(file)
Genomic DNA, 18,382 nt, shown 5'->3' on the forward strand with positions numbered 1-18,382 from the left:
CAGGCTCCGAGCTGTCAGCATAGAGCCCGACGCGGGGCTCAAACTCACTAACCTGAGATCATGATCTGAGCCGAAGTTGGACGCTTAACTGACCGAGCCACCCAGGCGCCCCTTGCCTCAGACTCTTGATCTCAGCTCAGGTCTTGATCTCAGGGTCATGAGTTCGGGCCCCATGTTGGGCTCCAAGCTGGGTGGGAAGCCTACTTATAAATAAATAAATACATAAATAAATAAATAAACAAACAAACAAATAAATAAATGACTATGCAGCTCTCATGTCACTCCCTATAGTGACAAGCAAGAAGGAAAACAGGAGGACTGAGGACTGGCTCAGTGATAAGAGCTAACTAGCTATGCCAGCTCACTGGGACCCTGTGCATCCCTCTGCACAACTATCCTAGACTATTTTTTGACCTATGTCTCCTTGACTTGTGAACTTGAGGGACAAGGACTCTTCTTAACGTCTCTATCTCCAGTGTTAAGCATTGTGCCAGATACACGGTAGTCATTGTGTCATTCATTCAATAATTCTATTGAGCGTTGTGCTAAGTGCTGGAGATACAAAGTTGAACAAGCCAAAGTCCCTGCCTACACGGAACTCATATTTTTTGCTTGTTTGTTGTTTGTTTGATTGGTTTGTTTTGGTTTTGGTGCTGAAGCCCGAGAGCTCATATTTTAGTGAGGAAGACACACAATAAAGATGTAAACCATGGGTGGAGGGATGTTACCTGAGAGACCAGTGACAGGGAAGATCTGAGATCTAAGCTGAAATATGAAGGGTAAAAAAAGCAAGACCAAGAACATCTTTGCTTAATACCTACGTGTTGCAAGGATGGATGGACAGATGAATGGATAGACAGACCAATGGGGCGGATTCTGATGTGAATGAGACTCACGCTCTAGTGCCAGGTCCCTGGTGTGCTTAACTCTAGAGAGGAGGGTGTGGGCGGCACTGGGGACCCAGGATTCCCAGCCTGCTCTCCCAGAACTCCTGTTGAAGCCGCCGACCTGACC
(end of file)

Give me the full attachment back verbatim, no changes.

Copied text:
Genomic DNA, 18,382 nt, shown 5'->3' on the forward strand with positions numbered 1-18,382 from the left:
CAGGCTCCGAGCTGTCAGCATAGAGCCCGACGCGGGGCTCAAACTCACTAACCTGAGATCATGATCTGAGCCGAAGTTGGACGCTTAACTGACCGAGCCACCCAGGCGCCCCTTGCCTCAGACTCTTGATCTCAGCTCAGGTCTTGATCTCAGGGTCATGAGTTCGGGCCCCATGTTGGGCTCCAAGCTGGGTGGGAAGCCTACTTATAAATAAATAAATACATAAATAAATAAATAAACAAACAAACAAATAAATAAATGACTATGCAGCTCTCATGTCACTCCCTATAGTGACAAGCAAGAAGGAAAACAGGAGGACTGAGGACTGGCTCAGTGATAAGAGCTAACTAGCTATGCCAGCTCACTGGGACCCTGTGCATCCCTCTGCACAACTATCCTAGACTATTTTTTGACCTATGTCTCCTTGACTTGTGAACTTGAGGGACAAGGACTCTTCTTAACGTCTCTATCTCCAGTGTTAAGCATTGTGCCAGATACACGGTAGTCATTGTGTCATTCATTCAATAATTCTATTGAGCGTTGTGCTAAGTGCTGGAGATACAAAGTTGAACAAGCCAAAGTCCCTGCCTACACGGAACTCATATTTTTTGCTTGTTTGTTGTTTGTTTGATTGGTTTGTTTTGGTTTTGGTGCTGAAGCCCGAGAGCTCATATTTTAGTGAGGAAGACACACAATAAAGATGTAAACCATGGGTGGAGGGATGTTACCTGAGAGACCAGTGACAGGGAAGATCTGAGATCTAAGCTGAAATATGAAGGGTAAAAAAAGCAAGACCAAGAACATCTTTGCTTAATACCTACGTGTTGCAAGGATGGATGGACAGATGAATGGATAGACAGACCAATGGGGCGGATTCTGATGTGAATGAGACTCACGCTCTAGTGCCAGGTCCCTGGTGTGCTTAACTCTAGAGAGGAGGGTGTGGGCGGCACTGGGGACCCAGGATTCCCAGCCTGCTCTCCCAGAACTCCTGTTGAAGCCGCCGACCTGACC